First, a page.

Back in 2005, Dr. Ezekiel Emanuel co-wrote an article with Dr. Victor Fuchs entitled “Getting Covered”, where the authors described three factors necessary for major healthcare reform: the problem attracts political attention; major players agree upon a refined and feasible solution; and a transforming political event occurs. Their criteria were met with the election of Barack Obama and a Democrat-controlled Congress in 2008, resulting in Obamacare. Their criteria have been met again with the election of Donald Trump and what will be a Republican-controlled Congress (and perhaps future right-leaning Supreme Court). The result is yet to be determined.
Dr. Emanuel has lately been making the rounds on the various networks performing what some might consider the Sisyphean task of defending large portions of Obamacare against the Republican future. In doing so, he points out that several facets of Obamacare are popular with the public and therefore difficult to repeal. The most interesting is the elimination of pre-existing conditions as a pretext for denying insurance coverage, a necessary requirement for universal coverage. Interestingly, Mr. Trump has stated that he wants to keep the Obamacare pre-existing condition reforms.
Pre-existing conditions are the anathema of insurance risk pools. Including individuals with pre-existing conditions in any risk pool necessarily increases the medical costs in that pool. Increasing the size of the pool(s) by encouraging other healthy, low-risk people to join the risk pool relatively reduces the costs by distributing medical costs more broadly. Obamacare included a mandate/tax/fine for those that would not heed the encouragement. Despite this, most people have seen their insurance costs increase significantly. Mr. Trump claims he does not like the mandate and can eliminate it and still reduce costs by making the insurance market more competitive (such as allowing insurers to compete across state borders). Others argue for a consumption tax to increase revenue (see the Emanuel article above). The success of such plans in mitigating costs are yet to be determined.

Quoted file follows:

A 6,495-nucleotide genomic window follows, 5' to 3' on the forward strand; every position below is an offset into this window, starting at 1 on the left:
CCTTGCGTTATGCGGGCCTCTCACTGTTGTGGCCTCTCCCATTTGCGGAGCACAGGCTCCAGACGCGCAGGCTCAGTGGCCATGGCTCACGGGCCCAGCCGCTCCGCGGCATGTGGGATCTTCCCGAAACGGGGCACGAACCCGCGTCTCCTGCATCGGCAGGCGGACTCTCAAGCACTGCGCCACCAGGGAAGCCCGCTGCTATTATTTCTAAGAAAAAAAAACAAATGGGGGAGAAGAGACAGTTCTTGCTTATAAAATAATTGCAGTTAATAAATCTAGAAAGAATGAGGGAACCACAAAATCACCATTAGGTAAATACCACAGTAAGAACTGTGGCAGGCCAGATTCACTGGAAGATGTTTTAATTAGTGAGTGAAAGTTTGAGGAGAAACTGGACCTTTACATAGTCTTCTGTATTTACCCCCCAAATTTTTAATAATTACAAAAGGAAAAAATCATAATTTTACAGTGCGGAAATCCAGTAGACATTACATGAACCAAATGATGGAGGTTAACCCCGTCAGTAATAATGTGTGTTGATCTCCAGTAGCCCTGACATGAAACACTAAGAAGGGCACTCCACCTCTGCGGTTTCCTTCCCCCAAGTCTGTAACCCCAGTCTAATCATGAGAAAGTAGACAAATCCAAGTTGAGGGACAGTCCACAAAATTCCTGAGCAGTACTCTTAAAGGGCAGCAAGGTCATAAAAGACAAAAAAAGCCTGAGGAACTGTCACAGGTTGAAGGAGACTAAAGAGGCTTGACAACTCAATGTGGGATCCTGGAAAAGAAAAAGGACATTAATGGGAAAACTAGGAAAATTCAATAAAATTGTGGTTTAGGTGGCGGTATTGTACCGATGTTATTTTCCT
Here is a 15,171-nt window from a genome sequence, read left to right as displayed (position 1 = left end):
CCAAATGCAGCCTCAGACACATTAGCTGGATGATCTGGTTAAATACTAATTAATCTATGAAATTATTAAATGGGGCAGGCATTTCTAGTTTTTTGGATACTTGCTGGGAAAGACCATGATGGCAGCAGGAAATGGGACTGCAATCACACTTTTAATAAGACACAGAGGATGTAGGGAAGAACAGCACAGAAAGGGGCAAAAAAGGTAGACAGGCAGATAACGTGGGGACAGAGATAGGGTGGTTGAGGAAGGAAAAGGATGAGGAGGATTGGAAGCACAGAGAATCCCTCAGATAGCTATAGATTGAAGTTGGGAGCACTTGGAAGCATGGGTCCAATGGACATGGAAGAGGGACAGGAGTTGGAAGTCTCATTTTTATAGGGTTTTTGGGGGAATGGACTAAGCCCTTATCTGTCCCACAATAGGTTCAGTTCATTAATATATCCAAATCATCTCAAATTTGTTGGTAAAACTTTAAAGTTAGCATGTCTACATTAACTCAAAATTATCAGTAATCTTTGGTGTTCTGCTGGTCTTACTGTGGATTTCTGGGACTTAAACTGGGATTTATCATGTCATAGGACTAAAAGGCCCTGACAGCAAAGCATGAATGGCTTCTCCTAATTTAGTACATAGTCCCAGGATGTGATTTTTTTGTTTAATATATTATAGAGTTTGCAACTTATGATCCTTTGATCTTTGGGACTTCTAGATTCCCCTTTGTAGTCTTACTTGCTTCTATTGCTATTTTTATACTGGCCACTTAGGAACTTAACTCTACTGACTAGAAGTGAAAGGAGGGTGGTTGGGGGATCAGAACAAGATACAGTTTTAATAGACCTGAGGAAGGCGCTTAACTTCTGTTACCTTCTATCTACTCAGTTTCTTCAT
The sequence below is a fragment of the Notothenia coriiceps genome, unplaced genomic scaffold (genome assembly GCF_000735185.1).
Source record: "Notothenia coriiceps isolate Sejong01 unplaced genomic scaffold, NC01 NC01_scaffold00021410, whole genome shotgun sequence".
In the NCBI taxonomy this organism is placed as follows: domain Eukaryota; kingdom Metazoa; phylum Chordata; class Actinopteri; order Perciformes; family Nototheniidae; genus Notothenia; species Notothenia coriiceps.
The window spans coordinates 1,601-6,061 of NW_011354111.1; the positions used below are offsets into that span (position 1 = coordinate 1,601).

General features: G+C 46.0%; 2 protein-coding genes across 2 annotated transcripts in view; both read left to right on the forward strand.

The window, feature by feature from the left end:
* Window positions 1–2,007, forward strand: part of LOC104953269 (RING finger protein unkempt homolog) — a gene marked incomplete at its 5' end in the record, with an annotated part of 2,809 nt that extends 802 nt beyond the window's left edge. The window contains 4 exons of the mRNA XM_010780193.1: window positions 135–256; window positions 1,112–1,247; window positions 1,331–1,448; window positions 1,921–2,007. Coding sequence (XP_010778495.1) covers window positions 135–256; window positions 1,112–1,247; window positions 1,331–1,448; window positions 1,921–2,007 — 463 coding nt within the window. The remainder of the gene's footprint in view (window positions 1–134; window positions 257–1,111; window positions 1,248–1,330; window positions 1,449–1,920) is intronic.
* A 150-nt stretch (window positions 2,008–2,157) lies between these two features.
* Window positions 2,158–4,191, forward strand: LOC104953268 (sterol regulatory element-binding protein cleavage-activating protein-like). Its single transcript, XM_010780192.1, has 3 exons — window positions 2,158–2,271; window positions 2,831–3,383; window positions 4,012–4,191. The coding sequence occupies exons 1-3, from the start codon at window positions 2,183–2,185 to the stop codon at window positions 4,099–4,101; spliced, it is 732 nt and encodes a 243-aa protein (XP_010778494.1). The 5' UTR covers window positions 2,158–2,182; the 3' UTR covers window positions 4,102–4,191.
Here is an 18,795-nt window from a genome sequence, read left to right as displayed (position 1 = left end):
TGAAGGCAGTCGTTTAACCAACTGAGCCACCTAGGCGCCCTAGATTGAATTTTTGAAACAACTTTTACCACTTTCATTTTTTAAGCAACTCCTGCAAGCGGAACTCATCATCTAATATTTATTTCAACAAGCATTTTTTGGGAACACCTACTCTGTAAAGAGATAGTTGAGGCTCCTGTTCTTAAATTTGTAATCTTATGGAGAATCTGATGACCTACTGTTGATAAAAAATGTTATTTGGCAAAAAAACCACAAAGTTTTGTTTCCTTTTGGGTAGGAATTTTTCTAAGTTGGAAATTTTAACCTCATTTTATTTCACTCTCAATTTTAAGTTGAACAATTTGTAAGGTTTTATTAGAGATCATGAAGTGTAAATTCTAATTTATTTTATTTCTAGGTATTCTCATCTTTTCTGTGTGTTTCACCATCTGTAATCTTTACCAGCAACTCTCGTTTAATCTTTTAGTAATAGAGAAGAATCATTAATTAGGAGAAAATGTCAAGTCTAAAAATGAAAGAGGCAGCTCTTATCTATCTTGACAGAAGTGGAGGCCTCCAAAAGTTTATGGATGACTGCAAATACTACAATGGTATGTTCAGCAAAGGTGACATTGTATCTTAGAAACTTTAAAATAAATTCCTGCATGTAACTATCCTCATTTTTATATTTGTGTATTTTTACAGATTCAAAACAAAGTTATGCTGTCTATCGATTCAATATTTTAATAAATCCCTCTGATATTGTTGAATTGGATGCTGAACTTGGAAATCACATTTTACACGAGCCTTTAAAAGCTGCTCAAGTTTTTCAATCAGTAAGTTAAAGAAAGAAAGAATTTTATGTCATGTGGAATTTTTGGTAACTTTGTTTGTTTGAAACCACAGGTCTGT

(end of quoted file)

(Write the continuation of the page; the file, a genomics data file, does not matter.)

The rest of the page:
The other major way to reduce the medical expenditures of a riskier pool is to begin to reduce the services and conditions that will be covered in that pool; that is, to ration care. This is an emotional topic as many of us have already had personal experience with being denied a service we expected to be covered. But it is a necessary topic to examine given finite financial resources, what Dr. Emanuel described in his article as a Rawlsian sense of justice, as “health care is not the only vital service”. A person with a Christian worldview may come to a different conclusion of justice from Professor Rawls. Deciding the appropriate ethical calculus to use to make these decisions is a topic for many other blog entries.
Politically, on both sides of the aisle, we seem resigned to answering the ethical question of whether healthcare should be a right by answering in the affirmative. The hard work is now determining what medical care obligations we are willing to require to actually meet that right. The ethics of those decisions are yet to be determined.